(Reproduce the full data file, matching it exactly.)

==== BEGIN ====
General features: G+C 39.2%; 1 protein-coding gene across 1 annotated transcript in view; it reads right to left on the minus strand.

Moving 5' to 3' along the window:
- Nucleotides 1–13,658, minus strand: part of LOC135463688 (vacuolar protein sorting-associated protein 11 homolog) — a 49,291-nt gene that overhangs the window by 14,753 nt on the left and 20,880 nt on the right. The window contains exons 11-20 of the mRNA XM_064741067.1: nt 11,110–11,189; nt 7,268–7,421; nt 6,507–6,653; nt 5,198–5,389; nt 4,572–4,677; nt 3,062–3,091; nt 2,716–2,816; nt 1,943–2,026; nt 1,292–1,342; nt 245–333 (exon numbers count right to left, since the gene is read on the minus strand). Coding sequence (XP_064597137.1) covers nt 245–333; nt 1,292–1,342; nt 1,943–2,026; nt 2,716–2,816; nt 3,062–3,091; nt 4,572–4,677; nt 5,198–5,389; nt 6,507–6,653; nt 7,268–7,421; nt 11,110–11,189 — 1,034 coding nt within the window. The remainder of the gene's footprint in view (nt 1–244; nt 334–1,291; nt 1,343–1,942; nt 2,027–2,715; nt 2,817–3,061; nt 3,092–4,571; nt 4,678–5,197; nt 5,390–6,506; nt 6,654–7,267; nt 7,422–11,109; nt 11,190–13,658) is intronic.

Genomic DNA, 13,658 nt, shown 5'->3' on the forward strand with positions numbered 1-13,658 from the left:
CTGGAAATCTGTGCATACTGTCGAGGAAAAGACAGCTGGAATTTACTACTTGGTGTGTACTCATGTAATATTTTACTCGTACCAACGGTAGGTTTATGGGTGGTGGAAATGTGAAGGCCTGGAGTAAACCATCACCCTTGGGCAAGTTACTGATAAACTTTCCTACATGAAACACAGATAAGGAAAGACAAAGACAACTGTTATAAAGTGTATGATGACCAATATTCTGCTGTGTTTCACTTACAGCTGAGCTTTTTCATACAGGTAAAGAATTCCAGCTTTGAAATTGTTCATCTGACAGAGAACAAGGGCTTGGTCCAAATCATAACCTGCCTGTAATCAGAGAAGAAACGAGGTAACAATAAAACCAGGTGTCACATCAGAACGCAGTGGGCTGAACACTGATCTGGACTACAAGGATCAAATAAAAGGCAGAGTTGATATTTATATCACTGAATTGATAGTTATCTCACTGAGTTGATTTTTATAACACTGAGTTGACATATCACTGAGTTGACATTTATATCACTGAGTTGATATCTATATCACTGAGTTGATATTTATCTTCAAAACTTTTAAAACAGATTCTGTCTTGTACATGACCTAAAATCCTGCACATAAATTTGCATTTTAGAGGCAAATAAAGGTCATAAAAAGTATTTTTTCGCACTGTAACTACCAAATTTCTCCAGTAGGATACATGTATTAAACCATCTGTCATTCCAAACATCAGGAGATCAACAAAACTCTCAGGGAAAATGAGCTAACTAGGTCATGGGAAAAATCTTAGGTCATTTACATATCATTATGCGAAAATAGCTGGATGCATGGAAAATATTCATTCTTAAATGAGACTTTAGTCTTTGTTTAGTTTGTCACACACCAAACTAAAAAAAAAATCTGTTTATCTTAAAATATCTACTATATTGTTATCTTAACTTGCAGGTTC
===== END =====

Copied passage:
General features: G+C 39.2%; 1 protein-coding gene across 1 annotated transcript in view; it reads right to left on the minus strand.

Moving 5' to 3' along the window:
- Nucleotides 1–13,658, minus strand: part of LOC135463688 (vacuolar protein sorting-associated protein 11 homolog) — a 49,291-nt gene that overhangs the window by 14,753 nt on the left and 20,880 nt on the right. The window contains exons 11-20 of the mRNA XM_064741067.1: nt 11,110–11,189; nt 7,268–7,421; nt 6,507–6,653; nt 5,198–5,389; nt 4,572–4,677; nt 3,062–3,091; nt 2,716–2,816; nt 1,943–2,026; nt 1,292–1,342; nt 245–333 (exon numbers count right to left, since the gene is read on the minus strand). Coding sequence (XP_064597137.1) covers nt 245–333; nt 1,292–1,342; nt 1,943–2,026; nt 2,716–2,816; nt 3,062–3,091; nt 4,572–4,677; nt 5,198–5,389; nt 6,507–6,653; nt 7,268–7,421; nt 11,110–11,189 — 1,034 coding nt within the window. The remainder of the gene's footprint in view (nt 1–244; nt 334–1,291; nt 1,343–1,942; nt 2,027–2,715; nt 2,817–3,061; nt 3,092–4,571; nt 4,678–5,197; nt 5,390–6,506; nt 6,654–7,267; nt 7,422–11,109; nt 11,190–13,658) is intronic.

Genomic DNA, 13,658 nt, shown 5'->3' on the forward strand with positions numbered 1-13,658 from the left:
CTGGAAATCTGTGCATACTGTCGAGGAAAAGACAGCTGGAATTTACTACTTGGTGTGTACTCATGTAATATTTTACTCGTACCAACGGTAGGTTTATGGGTGGTGGAAATGTGAAGGCCTGGAGTAAACCATCACCCTTGGGCAAGTTACTGATAAACTTTCCTACATGAAACACAGATAAGGAAAGACAAAGACAACTGTTATAAAGTGTATGATGACCAATATTCTGCTGTGTTTCACTTACAGCTGAGCTTTTTCATACAGGTAAAGAATTCCAGCTTTGAAATTGTTCATCTGACAGAGAACAAGGGCTTGGTCCAAATCATAACCTGCCTGTAATCAGAGAAGAAACGAGGTAACAATAAAACCAGGTGTCACATCAGAACGCAGTGGGCTGAACACTGATCTGGACTACAAGGATCAAATAAAAGGCAGAGTTGATATTTATATCACTGAATTGATAGTTATCTCACTGAGTTGATTTTTATAACACTGAGTTGACATATCACTGAGTTGACATTTATATCACTGAGTTGATATCTATATCACTGAGTTGATATTTATCTTCAAAACTTTTAAAACAGATTCTGTCTTGTACATGACCTAAAATCCTGCACATAAATTTGCATTTTAGAGGCAAATAAAGGTCATAAAAAGTATTTTTTCGCACTGTAACTACCAAATTTCTCCAGTAGGATACATGTATTAAACCATCTGTCATTCCAAACATCAGGAGATCAACAAAACTCTCAGGGAAAATGAGCTAACTAGGTCATGGGAAAAATCTTAGGTCATTTACATATCATTATGCGAAAATAGCTGGATGCATGGAAAATATTCATTCTTAAATGAGACTTTAGTCTTTGTTTAGTTTGTCACACACCAAACTAAAAAAAAAATCTGTTTATCTTAAAATATCTACTATATTGTTATCTTAACTTGCAGGTTC